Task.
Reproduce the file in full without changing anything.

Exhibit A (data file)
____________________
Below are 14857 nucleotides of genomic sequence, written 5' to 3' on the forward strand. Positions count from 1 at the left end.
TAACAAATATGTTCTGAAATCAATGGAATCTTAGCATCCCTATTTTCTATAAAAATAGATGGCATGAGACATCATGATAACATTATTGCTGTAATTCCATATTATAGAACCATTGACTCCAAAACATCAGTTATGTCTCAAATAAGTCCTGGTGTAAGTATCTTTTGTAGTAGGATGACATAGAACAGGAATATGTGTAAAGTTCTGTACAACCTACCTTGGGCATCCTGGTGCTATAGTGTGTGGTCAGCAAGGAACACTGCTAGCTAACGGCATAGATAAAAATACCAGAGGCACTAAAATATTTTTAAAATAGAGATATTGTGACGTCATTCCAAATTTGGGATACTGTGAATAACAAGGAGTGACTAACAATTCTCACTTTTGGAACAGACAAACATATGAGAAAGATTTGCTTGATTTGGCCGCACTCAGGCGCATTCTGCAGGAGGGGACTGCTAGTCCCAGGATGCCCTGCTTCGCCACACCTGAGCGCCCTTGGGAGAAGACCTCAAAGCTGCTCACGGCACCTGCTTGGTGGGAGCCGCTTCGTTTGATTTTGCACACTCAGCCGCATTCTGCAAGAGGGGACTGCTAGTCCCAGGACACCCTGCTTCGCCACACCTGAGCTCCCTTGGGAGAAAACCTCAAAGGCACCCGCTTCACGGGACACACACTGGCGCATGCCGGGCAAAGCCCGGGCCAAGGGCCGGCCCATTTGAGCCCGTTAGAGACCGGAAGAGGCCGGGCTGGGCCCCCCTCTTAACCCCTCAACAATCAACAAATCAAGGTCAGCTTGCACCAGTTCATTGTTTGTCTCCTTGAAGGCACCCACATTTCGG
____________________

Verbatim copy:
Below are 14857 nucleotides of genomic sequence, written 5' to 3' on the forward strand. Positions count from 1 at the left end.
TAACAAATATGTTCTGAAATCAATGGAATCTTAGCATCCCTATTTTCTATAAAAATAGATGGCATGAGACATCATGATAACATTATTGCTGTAATTCCATATTATAGAACCATTGACTCCAAAACATCAGTTATGTCTCAAATAAGTCCTGGTGTAAGTATCTTTTGTAGTAGGATGACATAGAACAGGAATATGTGTAAAGTTCTGTACAACCTACCTTGGGCATCCTGGTGCTATAGTGTGTGGTCAGCAAGGAACACTGCTAGCTAACGGCATAGATAAAAATACCAGAGGCACTAAAATATTTTTAAAATAGAGATATTGTGACGTCATTCCAAATTTGGGATACTGTGAATAACAAGGAGTGACTAACAATTCTCACTTTTGGAACAGACAAACATATGAGAAAGATTTGCTTGATTTGGCCGCACTCAGGCGCATTCTGCAGGAGGGGACTGCTAGTCCCAGGATGCCCTGCTTCGCCACACCTGAGCGCCCTTGGGAGAAGACCTCAAAGCTGCTCACGGCACCTGCTTGGTGGGAGCCGCTTCGTTTGATTTTGCACACTCAGCCGCATTCTGCAAGAGGGGACTGCTAGTCCCAGGACACCCTGCTTCGCCACACCTGAGCTCCCTTGGGAGAAAACCTCAAAGGCACCCGCTTCACGGGACACACACTGGCGCATGCCGGGCAAAGCCCGGGCCAAGGGCCGGCCCATTTGAGCCCGTTAGAGACCGGAAGAGGCCGGGCTGGGCCCCCCTCTTAACCCCTCAACAATCAACAAATCAAGGTCAGCTTGCACCAGTTCATTGTTTGTCTCCTTGAAGGCACCCACATTTCGG